Is My Mechanic Being Honest?

Car MechanicDisreputable auto service centers have, unfortunately, become commonplace. And while some scams are easy to spot (“We’ll just replace you’re indicator fluid and rotate your mirrors, and you’ll be on your way…”) others can be nearly impossible for the average person to pick up on. David Sturtz, CEO of RepairPal put it best when he said that “car repair is one of the classic cases where the consumer is at an extreme informational disadvantage.” (CNET.com, Rafe Needleman) Mechanics know more than we do. What’s more, they know that they know more than we do; and a great deal of them have no problem exploiting that advantage. But there are steps that every customer can take to keep from being ripped off by a less than honest car repair job.

For starters, be as specific as possible. Describe the problem in detail, including when the symptoms began, and what, if anything, makes them worse. If the problem only rears its head while the car is in motion, ask the mechanic to take a test drive with you. However, be careful not to mention a possible diagnosis. A less than scrupulous mechanic will implement any and all of your suggestions- regardless of whether or not they will be effective- and stick you with the padded bill.

If your mechanic tells you that a part needs to be replaced, don’t be afraid to ask for evidence. Ask to see the faulty part, and make sure you let them know that you’d like to take the broken part with you. (One of the most common auto repair scams is charging for work that is never actually done. Asking for the broken part and to see the newly installed one can help eliminate this problem)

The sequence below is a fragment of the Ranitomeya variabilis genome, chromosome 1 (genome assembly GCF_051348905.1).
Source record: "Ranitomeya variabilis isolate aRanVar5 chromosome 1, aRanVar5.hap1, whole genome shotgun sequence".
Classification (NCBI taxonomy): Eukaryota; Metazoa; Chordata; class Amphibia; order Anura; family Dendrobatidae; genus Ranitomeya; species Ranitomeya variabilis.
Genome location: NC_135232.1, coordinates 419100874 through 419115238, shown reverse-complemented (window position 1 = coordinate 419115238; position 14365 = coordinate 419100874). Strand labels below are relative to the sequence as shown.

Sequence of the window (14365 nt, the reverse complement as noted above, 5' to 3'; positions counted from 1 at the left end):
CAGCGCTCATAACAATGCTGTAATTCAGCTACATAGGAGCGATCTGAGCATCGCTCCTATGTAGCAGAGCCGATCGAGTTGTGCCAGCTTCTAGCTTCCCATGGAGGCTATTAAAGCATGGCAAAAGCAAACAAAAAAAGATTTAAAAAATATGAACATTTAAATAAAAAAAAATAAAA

Beware of the mechanic shop that charges for unauthorized work. Always request a detailed and itemized estimate of all work that is to be done, and let the mechanic know that if they plan on varying from this plan, you would like to be notified before any other work begins. Never sign a work order that isn’t completely filled out, and if you don’t understand something, ask for an explanation. Also, let them know beforehand if you have any kind of special maintenance or   that will be helping to cover the cost of the repair.

Finally, don’t forget a consumer’s most important tool: the second opinion. If a mechanic’s explanation seems vague, or you are unsure about what they are saying, take the car to another shop and see if you get a similar diagnosis. And most importantly, if you find an honest mechanic shop, reward their integrity by staying loyal. Recommending them to friends or acquaintances will let your mechanic know that you appreciate their service.

2 Comments

  • August 28, 2009 - 3:35 am | Permalink

    Have been ripped of lots of times and just wont use that garage again, it would be better if garages were monitored by random government checks and those found to be untrustworthy having their licences removed.

  • RIdGy
    October 28, 2009 - 4:50 pm | Permalink

    I do not recall a time where I have been ripped off my a mechanic…oh wait, sorry, “dishonest”. But I usually ask a friend or maybe look at their ratings to ease my mind.

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